Almost overnight, the COVID-19 pandemic has given us a glimpse into the future of work.
“One of the unintended impacts of this lockdown is more people, having tried remote working for the first time, will realize they really don’t need to spend hours a day commuting to an office,” says Chris Bovaird, an associate professor, teaching stream, in the department of management at U of T Scarborough.
He adds that physically distancing ourselves from work could also lead to a psychological distancing from our employers. Employees will see themselves as more independent than ever before.
“For a range of demographic, cultural, economic and technological reasons, our perception of the traditional full-time, white-collar office job has been in decline over the past 30 years,” Bovaird says.
“You now have millions of people who work from home as freelancers or independent contractors and are happy to sell their skills to whoever wants them.”
At the same time, employers may realize productivity doesn’t go down when employees work from home. Bovaird, who in the past was self-employed as a consultant, says the home isn’t inherently a place of less productivity.
“Sure, there can be distractions at home, especially right now if you have care-giving duties. But there are also distractions at work, and not having to commute hours a week also allows you to be more productive by having a healthier and happier life in general.”
Employers may also realize they don’t have to be as concerned in having employees “show face” at the office, according to Bovaird.
“Employers do all this work to find people who are reliable, self-starting, ambitious people,” he says. “The irony of traditional corporate employment is that once these individuals are hired, they tend to be managed in a prescribed way and under a bunch of rules. Maybe another unintended consequence of the lockdown will be that it will challenge corporations to manage in a less authoritarian manner.”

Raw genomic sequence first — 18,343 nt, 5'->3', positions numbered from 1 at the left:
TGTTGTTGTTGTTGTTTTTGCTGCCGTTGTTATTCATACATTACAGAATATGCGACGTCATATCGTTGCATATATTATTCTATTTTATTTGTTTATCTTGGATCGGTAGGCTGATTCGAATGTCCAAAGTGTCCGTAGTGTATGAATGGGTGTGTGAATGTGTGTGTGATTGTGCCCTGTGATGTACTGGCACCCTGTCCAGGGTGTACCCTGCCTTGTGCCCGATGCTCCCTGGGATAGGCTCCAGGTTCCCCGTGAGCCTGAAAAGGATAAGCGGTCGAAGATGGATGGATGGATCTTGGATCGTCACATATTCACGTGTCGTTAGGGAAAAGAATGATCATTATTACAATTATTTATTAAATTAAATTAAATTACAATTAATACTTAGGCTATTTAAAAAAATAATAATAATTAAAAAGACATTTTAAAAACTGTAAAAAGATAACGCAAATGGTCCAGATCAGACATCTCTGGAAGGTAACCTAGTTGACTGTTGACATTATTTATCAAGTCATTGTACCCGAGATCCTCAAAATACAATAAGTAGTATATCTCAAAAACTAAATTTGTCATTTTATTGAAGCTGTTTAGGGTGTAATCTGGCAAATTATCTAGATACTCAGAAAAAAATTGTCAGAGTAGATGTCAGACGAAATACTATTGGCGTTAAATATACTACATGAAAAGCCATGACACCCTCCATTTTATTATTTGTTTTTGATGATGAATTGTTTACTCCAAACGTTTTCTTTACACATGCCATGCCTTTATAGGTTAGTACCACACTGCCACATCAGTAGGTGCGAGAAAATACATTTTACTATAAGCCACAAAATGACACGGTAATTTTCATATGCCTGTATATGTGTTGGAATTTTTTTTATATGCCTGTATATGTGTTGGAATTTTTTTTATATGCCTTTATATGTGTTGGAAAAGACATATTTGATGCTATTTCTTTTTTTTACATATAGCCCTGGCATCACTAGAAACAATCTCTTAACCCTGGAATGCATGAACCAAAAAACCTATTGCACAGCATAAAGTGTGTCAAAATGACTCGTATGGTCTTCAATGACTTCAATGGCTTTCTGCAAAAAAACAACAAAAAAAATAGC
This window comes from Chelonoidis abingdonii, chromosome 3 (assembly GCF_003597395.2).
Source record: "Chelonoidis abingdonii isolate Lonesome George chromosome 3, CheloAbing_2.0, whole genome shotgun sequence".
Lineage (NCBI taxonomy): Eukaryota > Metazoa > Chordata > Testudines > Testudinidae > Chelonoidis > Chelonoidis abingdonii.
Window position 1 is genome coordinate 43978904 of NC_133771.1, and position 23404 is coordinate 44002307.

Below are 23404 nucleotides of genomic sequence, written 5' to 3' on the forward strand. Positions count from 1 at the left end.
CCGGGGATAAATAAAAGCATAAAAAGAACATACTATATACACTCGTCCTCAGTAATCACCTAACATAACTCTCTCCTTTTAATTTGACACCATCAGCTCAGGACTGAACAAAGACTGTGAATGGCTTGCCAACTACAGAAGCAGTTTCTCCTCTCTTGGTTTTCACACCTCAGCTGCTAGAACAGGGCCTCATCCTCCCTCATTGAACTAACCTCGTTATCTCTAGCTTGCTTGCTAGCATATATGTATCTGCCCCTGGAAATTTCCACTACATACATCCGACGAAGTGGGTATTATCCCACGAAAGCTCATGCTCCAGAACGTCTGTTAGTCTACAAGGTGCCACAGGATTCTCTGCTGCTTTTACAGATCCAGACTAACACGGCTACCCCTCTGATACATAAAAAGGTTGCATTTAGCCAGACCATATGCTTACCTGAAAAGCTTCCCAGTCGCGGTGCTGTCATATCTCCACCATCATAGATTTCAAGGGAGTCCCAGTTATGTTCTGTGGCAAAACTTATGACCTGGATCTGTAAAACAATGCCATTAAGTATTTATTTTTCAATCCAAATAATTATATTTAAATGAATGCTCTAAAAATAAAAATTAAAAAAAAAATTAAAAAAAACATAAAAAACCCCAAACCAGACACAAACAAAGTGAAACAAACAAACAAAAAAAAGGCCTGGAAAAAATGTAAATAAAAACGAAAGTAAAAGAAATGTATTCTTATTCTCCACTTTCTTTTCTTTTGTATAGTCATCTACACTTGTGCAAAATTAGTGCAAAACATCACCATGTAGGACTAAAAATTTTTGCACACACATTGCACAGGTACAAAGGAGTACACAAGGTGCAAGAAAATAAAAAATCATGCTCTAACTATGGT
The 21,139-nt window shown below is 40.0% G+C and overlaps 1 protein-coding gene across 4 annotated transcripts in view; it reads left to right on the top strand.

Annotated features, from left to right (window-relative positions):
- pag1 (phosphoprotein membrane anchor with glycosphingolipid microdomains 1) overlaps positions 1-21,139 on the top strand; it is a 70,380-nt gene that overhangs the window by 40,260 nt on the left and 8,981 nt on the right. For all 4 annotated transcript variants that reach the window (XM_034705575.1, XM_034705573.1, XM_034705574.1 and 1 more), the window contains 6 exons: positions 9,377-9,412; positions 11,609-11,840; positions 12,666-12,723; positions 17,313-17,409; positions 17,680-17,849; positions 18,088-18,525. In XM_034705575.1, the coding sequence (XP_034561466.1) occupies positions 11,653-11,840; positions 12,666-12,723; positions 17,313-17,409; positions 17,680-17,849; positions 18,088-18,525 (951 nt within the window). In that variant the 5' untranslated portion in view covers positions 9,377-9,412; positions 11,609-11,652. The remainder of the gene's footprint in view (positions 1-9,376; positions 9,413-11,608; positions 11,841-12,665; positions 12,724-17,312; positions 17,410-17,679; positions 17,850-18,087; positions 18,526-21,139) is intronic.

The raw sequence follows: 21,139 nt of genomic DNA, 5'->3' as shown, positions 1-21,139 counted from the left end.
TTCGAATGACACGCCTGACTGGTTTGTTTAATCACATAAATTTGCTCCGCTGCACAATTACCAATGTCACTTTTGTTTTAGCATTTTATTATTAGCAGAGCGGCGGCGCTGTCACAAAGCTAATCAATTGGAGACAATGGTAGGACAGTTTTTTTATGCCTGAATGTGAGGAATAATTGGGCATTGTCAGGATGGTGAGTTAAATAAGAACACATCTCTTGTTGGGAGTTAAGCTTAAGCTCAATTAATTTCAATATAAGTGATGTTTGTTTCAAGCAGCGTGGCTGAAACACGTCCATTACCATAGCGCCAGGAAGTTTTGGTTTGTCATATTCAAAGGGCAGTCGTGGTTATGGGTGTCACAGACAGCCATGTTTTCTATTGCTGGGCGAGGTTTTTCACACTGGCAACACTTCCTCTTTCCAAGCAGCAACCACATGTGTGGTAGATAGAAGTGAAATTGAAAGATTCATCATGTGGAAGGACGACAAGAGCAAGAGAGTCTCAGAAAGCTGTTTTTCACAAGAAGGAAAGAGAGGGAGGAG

For workers, the downside is that employers may realize they don’t need so many employees physically coming into work. Bovaird points to the massive downsizing movement that began in the 1990s and again following the 2009 recession as examples.
“Downsizing is a really fancy way of saying laying-off a lot of people. CEOs frame it as a way to slim down a company because permanent, full-time employees are an expensive asset to maintain,” he says, adding that many companies end up outsourcing work to smaller private firms or individuals.
It would also mean a philosophical shift, making sure organizations don’t schedule too many video conferences, being mindful of meetings running too long and not sending messages or emails to employees during their personal time.
He adds, however, that not everyone prefers the flexibility of working from home: “There is an inherent social aspect that people like about getting out of the house and going into the office and seeing their colleagues in person.”
Yet, while the need and desire to meet in-person won’t necessarily change, Trougakos envisions moving away from a more rigid nine-to-five, five-day-a-week schedule to a six-hour day or four-day work week. It could also mean having to be in the office fewer days per week.
What isn’t up for debate is the unprecedented nature of this situation – large segments of the workforce suddenly being forced to work from home while a serious health crisis unfolds. Along with Julie McCarthy, Trougakos has launched a study that looks at the well-being of workers throughout the pandemic.
"This will hopefully give us some insights into how people are coping with the situation, and allow us to measure whether there is a new normal for workers and how they’ve been able to manage it,” he says.